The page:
Even though it was 9 p.m., Jurs was sitting in a lawn chair wearing sunglasses, enjoying the steep orange rays of sunlight, even as the chill air necessitated a jacket.
“It’s the perfect amount of light,” she said of the season.
Jurs was in Kotzebue visiting her honey, Joe Groves, who in between sips of his drink would tend to cooking on the porch. Through the evening small plates suddenly materialized with samples of piping hot meatloaf, or freshly caught trout cooked so tender it dissolved at first taste like a meringue.
“Soon those greens won’t be there, the caribou won’t be there, and the moose won’t be fat,” Groves said of the fleeting fall.
Historically, fall was a difficult time, Groves said, because it used to be brief and intense. Climate change is altering that rhythm. The Arctic is warming much faster than southern environments, and fall is a prime example: The season is elongating.
“It starts earlier and lasts longer,” Jurs said. When she first came to the region 22 years ago, it snowed without fail before her birthday on Sept. 13. “Now it may or may not.”
Years ago, there was no chance of launching a boat in the river during October because the ice would have started forming. “Now you’re almost guaranteed two weeks in October,” Groves said.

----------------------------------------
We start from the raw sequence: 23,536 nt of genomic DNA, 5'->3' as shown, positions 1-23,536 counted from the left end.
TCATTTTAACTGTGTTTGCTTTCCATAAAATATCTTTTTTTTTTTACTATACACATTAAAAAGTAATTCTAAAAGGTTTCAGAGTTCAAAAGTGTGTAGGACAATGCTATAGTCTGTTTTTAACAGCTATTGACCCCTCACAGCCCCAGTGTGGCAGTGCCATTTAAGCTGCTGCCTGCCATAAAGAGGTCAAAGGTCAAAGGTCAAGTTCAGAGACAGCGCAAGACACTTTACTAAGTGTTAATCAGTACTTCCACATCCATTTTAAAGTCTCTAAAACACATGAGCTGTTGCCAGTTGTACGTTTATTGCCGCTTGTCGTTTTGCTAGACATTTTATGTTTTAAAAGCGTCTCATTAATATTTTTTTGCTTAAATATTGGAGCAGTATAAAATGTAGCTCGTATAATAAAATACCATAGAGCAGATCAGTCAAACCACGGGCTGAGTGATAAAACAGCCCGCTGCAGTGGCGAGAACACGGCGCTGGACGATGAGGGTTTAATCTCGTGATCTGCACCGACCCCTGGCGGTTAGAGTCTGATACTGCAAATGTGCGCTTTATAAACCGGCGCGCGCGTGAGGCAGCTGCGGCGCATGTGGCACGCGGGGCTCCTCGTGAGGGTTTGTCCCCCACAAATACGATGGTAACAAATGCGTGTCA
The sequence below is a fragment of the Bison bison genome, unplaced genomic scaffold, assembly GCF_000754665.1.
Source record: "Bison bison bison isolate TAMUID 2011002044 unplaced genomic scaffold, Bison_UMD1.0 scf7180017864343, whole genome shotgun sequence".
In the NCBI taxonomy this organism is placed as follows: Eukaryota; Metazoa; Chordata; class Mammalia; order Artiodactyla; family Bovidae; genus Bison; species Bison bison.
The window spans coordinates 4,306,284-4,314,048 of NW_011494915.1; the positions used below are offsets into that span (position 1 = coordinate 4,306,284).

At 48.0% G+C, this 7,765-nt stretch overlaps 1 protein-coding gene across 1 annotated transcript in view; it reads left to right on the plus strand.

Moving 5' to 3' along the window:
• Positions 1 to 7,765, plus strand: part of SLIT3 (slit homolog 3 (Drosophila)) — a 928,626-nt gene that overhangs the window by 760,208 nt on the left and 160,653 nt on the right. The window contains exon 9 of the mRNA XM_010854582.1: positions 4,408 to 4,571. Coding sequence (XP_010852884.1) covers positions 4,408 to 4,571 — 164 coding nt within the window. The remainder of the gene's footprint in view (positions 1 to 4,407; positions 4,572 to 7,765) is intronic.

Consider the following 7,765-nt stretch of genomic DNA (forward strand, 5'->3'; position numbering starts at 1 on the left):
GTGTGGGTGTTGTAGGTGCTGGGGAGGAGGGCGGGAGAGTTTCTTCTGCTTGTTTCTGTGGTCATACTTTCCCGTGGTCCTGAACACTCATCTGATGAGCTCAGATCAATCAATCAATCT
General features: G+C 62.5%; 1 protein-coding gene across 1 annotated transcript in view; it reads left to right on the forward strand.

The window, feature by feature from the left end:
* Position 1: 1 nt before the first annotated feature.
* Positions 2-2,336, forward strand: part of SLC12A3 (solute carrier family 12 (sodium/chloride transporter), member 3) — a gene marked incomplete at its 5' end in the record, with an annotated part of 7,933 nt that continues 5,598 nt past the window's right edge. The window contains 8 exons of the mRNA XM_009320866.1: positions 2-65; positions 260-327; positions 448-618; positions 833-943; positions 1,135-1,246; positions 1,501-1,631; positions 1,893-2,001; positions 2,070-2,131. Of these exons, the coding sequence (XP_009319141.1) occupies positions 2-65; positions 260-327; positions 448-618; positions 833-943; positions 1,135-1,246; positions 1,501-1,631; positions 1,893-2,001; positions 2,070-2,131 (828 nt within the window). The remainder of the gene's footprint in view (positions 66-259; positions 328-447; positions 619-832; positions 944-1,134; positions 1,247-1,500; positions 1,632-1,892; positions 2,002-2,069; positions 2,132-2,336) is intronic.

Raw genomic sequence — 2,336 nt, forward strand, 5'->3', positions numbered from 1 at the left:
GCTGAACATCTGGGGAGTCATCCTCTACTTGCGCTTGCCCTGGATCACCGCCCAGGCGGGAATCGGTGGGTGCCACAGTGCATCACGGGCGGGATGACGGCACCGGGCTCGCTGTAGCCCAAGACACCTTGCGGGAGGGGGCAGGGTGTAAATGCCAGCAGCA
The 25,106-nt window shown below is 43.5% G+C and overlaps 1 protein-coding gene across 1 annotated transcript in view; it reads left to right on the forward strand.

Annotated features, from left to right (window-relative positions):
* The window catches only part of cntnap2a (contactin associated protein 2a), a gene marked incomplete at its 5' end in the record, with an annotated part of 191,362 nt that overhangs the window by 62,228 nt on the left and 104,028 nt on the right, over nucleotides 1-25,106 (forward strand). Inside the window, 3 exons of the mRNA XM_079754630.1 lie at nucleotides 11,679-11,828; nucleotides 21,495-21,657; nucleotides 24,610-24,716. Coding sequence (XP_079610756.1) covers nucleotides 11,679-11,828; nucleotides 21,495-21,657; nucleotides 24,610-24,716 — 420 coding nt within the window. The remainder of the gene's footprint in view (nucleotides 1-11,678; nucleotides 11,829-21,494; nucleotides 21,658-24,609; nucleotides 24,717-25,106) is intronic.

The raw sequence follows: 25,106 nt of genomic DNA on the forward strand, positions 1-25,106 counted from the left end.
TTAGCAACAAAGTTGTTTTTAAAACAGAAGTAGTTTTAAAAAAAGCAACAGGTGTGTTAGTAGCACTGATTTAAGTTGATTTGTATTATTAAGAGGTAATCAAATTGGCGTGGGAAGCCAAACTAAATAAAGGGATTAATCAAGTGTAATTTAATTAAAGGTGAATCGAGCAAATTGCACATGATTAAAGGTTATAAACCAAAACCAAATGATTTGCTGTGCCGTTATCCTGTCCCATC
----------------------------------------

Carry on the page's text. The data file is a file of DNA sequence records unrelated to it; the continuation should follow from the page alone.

The flip side is a later freeze-up along the rivers and tundra, delaying travel by “snow machine,” as Alaskans call snowmobiles, later and later. The variability is an undeniable threat for the region: unpredictable ice conditions, coastal erosion, changing animal patterns, infrastructure havoc — and unforeseen variables yet to pour out of a Pandora’s climatological box.
But for inhabitants it is not a uniform blight.
“This season is wonderful,” Jurs said. “It used to be like two weeks long, and now it might be six weeks long. Which is bad for the world and great for us.”
Even for fans, the pleasure is unsettling.
“I know global warming is terrible,” Jurs said, “but it’s kind of nice.”
Please consider subscribing today to support stories like this one. Get full access to our signature journalism for just 99 cents for the first four weeks. Already a subscriber? Your support makes our work possible. Thank you.
Hughes is a special correspondent.
The Latinx experience chronicled
Get the Latinx Files newsletter for stories that capture the multitudes within our communities.
You may occasionally receive promotional content from the Los Angeles Times.